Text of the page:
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Title: Samuel Bruce Junior, Mingan Camp, Quebec to James Bruce, Belfast.
CollectionIrish Emigration Database
FileBruce, Samuel Jr/9
SenderBruce, Samuel Jr
Sender Gendermale
Sender Occupationfisherman & hunter
Sender Religionunknown
OriginQuebec, Canada
DestinationBelfast, N.Ireland
RecipientBruce, James
Recipient Gendermale
SourceT2919/1/30: Copied by Permission of Michael R. Bruce, Corriewood, Castlewellan
ArchiveThe Public Record Office, Northern Ireland
Doc. No.9501104
Partial Date
Doc. TypeEMG
LogDocument added by LT/JW, 11:01:1995.
Word Count2341
TranscriptTo: James [Bruce?]
[County Antrim?]

From: Saml [Samuel?] Bruce jr. [Junior?]
Mingan Camp,

Mingan Camp. July 15th., 1862.

My dear James,

This must be a circular letter for the flies and mosquitoes
are so bad that it will be as much as i can do to write one
letter let alone two or three.
The day after I sent my last letter to you I was joined
here by a very nice fellow called Lamont who was travelling
about in his yacht the "Ginevra", 140 tons, a schooner. He
had come up from the West Indies to fish along the coast
here, and was a good taken aback to find all the rivers let;
however the Chief Factor of the H.B.C. [Hudson Bay Company?]
at Mingan sent him up to me, and as I liked his looks I asked
him to stay and fish the river with me, and I am very glad I
did so as he turned out a very nice fellow and a capital
sportsman, although he had not much luck here. He had rented
the Namsen (the best river in Norway) for 3 years and had
had splendid sport on it. When I say he rented the Namsen I
mean part of it, for there are 20 miles of fishing on
the Namsen. He had been on a sporting excursion into Central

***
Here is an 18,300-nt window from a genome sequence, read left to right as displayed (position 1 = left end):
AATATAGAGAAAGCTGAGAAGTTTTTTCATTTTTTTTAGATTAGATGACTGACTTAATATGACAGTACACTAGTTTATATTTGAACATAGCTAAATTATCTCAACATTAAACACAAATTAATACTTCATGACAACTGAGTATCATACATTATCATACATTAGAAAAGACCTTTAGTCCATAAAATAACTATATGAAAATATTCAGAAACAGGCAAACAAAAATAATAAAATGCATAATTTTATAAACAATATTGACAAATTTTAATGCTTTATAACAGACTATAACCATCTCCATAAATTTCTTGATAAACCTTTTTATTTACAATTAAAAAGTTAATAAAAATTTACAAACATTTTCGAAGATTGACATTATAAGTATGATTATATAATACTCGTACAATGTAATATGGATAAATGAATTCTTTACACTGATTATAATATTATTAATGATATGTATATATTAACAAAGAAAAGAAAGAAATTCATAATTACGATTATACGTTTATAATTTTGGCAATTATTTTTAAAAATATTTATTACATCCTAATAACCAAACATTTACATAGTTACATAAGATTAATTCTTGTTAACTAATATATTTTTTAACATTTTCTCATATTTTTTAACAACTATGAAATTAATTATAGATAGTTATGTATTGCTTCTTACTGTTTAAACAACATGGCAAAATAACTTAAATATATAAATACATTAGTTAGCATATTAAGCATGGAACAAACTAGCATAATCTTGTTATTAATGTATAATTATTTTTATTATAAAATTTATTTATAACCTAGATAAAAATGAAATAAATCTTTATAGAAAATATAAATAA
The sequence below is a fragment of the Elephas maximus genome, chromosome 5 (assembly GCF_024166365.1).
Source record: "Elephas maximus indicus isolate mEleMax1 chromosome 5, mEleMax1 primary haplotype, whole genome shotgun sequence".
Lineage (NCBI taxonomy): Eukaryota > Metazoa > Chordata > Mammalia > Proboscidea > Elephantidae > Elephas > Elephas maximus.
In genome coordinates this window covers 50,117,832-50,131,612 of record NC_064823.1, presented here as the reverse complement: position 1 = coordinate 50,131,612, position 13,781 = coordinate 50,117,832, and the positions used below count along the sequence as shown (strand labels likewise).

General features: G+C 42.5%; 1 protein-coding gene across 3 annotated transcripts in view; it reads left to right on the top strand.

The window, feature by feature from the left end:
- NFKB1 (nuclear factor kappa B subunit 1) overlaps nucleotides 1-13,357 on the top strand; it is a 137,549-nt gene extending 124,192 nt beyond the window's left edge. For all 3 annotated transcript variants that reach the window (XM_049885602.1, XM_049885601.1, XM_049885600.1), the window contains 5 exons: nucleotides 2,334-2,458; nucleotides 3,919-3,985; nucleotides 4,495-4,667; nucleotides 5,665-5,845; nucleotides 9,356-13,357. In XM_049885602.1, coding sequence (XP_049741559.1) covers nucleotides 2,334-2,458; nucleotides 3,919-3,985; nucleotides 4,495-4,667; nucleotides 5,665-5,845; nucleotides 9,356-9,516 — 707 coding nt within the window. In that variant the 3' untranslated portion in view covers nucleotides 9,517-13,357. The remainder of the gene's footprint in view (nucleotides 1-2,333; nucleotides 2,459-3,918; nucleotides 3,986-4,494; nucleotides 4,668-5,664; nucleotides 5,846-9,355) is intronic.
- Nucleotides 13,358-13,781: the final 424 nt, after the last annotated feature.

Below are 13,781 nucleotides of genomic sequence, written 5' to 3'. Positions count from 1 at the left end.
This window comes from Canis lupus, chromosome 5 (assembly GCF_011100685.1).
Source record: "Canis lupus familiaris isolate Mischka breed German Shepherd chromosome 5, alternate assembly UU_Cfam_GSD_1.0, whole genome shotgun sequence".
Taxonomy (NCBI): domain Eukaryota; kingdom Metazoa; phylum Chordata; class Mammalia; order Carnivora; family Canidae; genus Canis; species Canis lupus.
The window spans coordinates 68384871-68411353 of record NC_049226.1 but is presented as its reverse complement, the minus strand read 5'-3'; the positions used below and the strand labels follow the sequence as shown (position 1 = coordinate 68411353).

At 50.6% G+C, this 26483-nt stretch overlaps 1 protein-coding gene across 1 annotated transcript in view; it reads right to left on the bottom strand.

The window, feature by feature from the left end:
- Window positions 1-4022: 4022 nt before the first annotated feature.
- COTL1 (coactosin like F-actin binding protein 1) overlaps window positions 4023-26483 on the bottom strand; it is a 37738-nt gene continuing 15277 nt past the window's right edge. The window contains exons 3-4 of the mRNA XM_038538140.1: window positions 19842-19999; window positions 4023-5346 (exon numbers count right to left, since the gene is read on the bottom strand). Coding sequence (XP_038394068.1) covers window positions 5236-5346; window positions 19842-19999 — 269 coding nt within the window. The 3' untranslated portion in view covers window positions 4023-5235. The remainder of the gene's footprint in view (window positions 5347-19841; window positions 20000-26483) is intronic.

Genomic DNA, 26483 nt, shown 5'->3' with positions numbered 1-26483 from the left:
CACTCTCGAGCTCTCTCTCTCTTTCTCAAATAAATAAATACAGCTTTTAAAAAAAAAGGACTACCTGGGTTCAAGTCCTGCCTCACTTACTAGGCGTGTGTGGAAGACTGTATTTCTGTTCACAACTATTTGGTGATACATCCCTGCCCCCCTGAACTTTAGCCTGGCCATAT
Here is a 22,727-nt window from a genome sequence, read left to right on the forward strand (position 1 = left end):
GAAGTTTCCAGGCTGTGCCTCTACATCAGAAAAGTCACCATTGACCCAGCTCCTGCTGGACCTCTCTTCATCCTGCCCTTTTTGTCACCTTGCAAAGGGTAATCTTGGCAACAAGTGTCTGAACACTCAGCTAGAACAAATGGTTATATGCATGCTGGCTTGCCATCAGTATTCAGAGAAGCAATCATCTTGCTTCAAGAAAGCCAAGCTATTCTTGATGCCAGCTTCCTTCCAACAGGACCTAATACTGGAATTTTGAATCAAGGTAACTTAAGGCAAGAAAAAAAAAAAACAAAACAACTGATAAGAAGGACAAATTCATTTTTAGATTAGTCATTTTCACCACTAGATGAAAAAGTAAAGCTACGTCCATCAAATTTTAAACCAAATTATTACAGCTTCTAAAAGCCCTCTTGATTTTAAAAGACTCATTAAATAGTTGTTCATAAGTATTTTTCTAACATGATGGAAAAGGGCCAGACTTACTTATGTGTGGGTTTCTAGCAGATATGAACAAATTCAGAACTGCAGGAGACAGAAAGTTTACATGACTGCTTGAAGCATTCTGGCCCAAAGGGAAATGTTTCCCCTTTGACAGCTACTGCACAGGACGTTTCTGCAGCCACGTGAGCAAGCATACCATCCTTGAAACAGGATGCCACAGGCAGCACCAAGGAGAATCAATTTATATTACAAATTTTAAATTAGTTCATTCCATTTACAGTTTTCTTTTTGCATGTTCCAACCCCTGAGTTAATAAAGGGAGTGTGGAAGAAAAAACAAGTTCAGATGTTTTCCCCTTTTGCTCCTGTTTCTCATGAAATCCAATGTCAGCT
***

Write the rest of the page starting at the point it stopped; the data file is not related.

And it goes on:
Africa and had shot Lions and all sorts of African wild
beasts, and he had been on an expedition to Spitzbergen twice
for shooting there and Walruss [Walrus?] hunting and has
written a book about it called "Seasons with the Sea-Horses."
which I think you would like. He is a Scotchman [Scotsman?]
from Argyllshire and is altogether a very pleasant fellow and
as unlike a Scotchman [Scotsman?] as anyone ever you saw. We
used to go down sometimes to the yacht and have a comfortable
evening away from the flies.
Moisic [Moisie?], July 25th, 1862. I had commenced this
letter some days ago, but I really could not write for the
flies, so I must make extracts from my log-book and tell you
as well as I can what I have been about.
We got our first salmon on the 30th of June, when we killed
two each. I shall not however give you here a long detailed
account of our fishing as I send you a regular return of what
I did. Lamont and I however knocked about fishing in the day
and smoking at my tent door at night till the 5th of July;
when we were getting very much disgusted at not getting more
fish for the river had lots of fish in it, but they would not
rise at all hardly, so we made up our minds to off the next
day and see what the Normaine looked like. We started that
afternoon intending to sleep on board the yacht and go on the